Everyone wants a piece of Qatar it seems or, more specifically, Qatari money.
The small Gulf state's influence in the UK, and London in particular, is becoming more evident. It is a joint owner of London's newest landmark, the Shard, it stepped in to provide funds for Barclays back in 2008 which helped the bank avoid being semi-nationalised, and has bought a 20% stake in the company that owns Heathrow airport.
The list of what else it owns through its sovereign wealth fund - the government-controlled investment fund - goes on. Harrods, a 20% stake in Camden market, a 26% stake in supermarket Sainsbury's to name but a few.
And according to recent reports, the UK government is now looking to tap up the oil and gas-rich Middle East state for some £10bn ($15bn) for infrastructure projects.
The Commercial Secretary to the Treasury, Lord Deighton, hinted at the move recently. "We have had multiple recent contacts over the last 12 months with many governments and sovereign wealth funds on infrastructure," he told an infrastructure investment forum.
"Strong inward investment into the UK economy has created or secured more than 112,000 jobs in 2011-12, a rise of 19% on the preceding year.
"We hope to be even better and are working with institutional investors - from banks through pension funds to sovereign wealth funds - to ensure that the deepest possible sources of capital are available to the widest possible range of infrastructure projects."
The UK is not alone in courting Qatari investment.
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You're dealing with a government that has not got a financial issue”
Colin Foreman Middle East Economic Digest
Debt-laden Greece has been wooing the state, which has already invested in one of Greece's gold-mining projects. Qatar has also agreed to contribute to a fund to reinvigorate disadvantaged suburbs in France.
And it is involved with some African nations to help fund charitable projects, and is looking to invest in China's capital market.
"Living in Qatar, it seems like every country in the world is currently targeting Qatar," says Iain Webster, executive director for Qatar, at the Brand Union, which advises companies on brand strategy, and whose clients include Qatar National Bank and the Qatar Olympic Committee.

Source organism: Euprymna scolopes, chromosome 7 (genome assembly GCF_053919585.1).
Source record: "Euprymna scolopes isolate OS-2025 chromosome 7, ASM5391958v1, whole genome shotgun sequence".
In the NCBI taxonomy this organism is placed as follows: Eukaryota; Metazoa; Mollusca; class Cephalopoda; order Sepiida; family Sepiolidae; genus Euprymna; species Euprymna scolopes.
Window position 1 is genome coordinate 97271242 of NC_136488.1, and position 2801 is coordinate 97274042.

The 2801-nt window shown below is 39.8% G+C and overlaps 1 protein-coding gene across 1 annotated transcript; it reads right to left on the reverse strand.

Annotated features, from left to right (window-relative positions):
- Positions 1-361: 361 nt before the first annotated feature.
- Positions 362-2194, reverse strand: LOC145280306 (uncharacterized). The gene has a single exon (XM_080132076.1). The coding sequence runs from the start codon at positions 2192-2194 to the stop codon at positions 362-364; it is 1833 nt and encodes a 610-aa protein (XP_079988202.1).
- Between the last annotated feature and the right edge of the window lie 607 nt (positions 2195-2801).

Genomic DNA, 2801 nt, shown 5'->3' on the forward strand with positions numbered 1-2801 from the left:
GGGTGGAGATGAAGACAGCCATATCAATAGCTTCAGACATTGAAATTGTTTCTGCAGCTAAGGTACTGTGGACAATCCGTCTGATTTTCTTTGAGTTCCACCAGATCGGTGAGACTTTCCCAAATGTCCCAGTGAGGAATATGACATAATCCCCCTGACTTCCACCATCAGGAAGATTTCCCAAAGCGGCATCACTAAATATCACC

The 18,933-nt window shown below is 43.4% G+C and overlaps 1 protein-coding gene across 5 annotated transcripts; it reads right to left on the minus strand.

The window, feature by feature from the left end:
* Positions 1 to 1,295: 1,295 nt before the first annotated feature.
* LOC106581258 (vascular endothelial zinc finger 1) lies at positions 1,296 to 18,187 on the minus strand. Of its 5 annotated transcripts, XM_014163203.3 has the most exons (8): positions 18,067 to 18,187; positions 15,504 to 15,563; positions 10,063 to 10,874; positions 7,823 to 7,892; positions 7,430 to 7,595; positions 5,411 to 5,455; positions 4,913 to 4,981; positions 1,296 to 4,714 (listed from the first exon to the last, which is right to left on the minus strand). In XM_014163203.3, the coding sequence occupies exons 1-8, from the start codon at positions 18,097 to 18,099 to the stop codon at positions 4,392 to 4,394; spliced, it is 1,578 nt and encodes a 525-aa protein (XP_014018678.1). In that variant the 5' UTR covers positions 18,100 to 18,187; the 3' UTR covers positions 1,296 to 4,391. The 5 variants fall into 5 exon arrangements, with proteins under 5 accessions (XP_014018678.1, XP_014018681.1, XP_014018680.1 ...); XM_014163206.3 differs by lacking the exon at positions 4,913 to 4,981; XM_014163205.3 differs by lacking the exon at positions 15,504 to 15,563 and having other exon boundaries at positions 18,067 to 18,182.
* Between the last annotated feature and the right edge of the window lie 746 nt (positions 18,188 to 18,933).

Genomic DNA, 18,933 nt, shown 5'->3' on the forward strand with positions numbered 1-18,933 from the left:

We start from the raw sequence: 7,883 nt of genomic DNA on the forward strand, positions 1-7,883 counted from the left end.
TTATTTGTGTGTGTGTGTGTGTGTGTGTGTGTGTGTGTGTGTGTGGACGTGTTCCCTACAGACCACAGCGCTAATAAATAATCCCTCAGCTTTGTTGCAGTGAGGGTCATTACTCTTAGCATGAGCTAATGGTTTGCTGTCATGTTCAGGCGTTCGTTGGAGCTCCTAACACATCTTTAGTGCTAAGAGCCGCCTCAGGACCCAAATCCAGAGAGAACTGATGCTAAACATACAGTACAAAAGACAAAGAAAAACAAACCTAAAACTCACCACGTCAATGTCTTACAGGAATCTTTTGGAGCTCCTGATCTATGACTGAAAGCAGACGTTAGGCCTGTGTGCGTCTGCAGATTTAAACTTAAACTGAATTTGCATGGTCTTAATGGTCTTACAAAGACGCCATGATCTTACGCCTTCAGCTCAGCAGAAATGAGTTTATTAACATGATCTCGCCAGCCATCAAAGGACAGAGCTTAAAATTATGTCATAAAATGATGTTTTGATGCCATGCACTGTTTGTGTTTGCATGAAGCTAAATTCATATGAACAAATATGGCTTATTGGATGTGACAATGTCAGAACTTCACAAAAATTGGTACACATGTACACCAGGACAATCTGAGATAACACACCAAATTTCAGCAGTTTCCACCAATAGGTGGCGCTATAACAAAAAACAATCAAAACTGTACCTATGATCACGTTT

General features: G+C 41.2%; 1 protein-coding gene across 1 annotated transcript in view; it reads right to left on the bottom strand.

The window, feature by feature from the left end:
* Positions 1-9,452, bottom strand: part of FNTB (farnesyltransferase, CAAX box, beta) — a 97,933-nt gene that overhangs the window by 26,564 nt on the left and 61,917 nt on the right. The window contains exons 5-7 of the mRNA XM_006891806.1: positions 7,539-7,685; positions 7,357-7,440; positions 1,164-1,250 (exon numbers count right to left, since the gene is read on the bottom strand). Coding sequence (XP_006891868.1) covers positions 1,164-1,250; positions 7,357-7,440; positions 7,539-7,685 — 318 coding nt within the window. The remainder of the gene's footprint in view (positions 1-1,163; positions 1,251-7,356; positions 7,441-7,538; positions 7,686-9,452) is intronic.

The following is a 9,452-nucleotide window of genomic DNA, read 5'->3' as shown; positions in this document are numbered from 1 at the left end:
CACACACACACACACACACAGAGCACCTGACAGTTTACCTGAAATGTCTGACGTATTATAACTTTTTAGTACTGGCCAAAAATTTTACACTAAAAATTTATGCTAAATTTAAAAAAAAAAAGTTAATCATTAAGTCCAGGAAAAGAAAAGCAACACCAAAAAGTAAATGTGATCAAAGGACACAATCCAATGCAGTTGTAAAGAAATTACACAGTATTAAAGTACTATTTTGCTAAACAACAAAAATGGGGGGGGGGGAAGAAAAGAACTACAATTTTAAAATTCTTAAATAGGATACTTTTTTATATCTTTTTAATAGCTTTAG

Qatar's Emir Sheikh Hamad bin Khalifah Al Thani is one of the world's busiest leaders at the moment, according to Mr Webster.
"Every single week he has bilateral conversations with leaders from all over the world."
The draw of Qatar as an investor is easy to see. At a time when so many western economies are struggling, liquidity is not an issue for the Gulf state.
"Qatar can afford to be a long-term strategic investor and at this moment in time to have someone with the liquidity to provide funds with no pressure for short-term returns is quite rare," says Mr Webster.
But Colin Foreman, news editor of Middle East Economic Digest (MEED), points out the difference between government and private funding.
"It's quite attractive on the sovereign side as an investor," he says, "as you're dealing with a government that has not got a financial issue.
"Where it becomes more tricky is with private funders. I don't think foreign banks are particularly open to that kind of funding."
So what does Qatar look for when choosing where to invest its vast wealth?
Most investments are long-term strategic investments, but they all contribute to the Qatar National Vision 2030 which seeks to shift the country from a carbon economy to a knowledge economy.
The awareness that at some stage its oil and gas resources will dry up and planning for the future draws parallels with Norway, which set up a sovereign wealth fund in 1990 to ensure the country had other sources of income in a "post-oil" world.
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